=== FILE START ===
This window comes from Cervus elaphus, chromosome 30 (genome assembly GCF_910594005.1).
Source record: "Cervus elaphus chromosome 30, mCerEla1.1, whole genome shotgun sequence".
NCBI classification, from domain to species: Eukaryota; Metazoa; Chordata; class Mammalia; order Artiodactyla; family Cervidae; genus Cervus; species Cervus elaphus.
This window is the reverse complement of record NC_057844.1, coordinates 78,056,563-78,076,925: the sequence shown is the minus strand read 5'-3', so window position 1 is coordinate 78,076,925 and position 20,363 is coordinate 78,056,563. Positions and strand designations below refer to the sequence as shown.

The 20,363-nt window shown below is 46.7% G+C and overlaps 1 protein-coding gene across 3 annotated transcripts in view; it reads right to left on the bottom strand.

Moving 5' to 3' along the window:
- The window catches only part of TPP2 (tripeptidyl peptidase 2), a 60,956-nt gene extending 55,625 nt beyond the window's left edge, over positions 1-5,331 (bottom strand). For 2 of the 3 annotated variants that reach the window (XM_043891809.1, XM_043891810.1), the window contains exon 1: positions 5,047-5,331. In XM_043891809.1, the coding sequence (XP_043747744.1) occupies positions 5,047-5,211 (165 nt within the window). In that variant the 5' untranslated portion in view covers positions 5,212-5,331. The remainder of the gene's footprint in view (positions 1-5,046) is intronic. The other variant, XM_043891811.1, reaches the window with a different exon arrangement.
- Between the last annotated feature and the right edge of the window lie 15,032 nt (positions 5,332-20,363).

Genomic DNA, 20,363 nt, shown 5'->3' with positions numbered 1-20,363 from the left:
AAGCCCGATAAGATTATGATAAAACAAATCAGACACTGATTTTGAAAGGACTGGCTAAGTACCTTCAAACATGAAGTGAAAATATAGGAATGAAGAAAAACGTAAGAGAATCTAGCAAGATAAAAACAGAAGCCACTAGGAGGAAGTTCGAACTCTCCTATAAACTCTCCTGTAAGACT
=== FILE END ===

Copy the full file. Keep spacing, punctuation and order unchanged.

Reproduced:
This window comes from Cervus elaphus, chromosome 30 (genome assembly GCF_910594005.1).
Source record: "Cervus elaphus chromosome 30, mCerEla1.1, whole genome shotgun sequence".
NCBI classification, from domain to species: Eukaryota; Metazoa; Chordata; class Mammalia; order Artiodactyla; family Cervidae; genus Cervus; species Cervus elaphus.
This window is the reverse complement of record NC_057844.1, coordinates 78,056,563-78,076,925: the sequence shown is the minus strand read 5'-3', so window position 1 is coordinate 78,076,925 and position 20,363 is coordinate 78,056,563. Positions and strand designations below refer to the sequence as shown.

The 20,363-nt window shown below is 46.7% G+C and overlaps 1 protein-coding gene across 3 annotated transcripts in view; it reads right to left on the bottom strand.

Moving 5' to 3' along the window:
- The window catches only part of TPP2 (tripeptidyl peptidase 2), a 60,956-nt gene extending 55,625 nt beyond the window's left edge, over positions 1-5,331 (bottom strand). For 2 of the 3 annotated variants that reach the window (XM_043891809.1, XM_043891810.1), the window contains exon 1: positions 5,047-5,331. In XM_043891809.1, the coding sequence (XP_043747744.1) occupies positions 5,047-5,211 (165 nt within the window). In that variant the 5' untranslated portion in view covers positions 5,212-5,331. The remainder of the gene's footprint in view (positions 1-5,046) is intronic. The other variant, XM_043891811.1, reaches the window with a different exon arrangement.
- Between the last annotated feature and the right edge of the window lie 15,032 nt (positions 5,332-20,363).

Genomic DNA, 20,363 nt, shown 5'->3' with positions numbered 1-20,363 from the left:
AAGCCCGATAAGATTATGATAAAACAAATCAGACACTGATTTTGAAAGGACTGGCTAAGTACCTTCAAACATGAAGTGAAAATATAGGAATGAAGAAAAACGTAAGAGAATCTAGCAAGATAAAAACAGAAGCCACTAGGAGGAAGTTCGAACTCTCCTATAAACTCTCCTGTAAGACT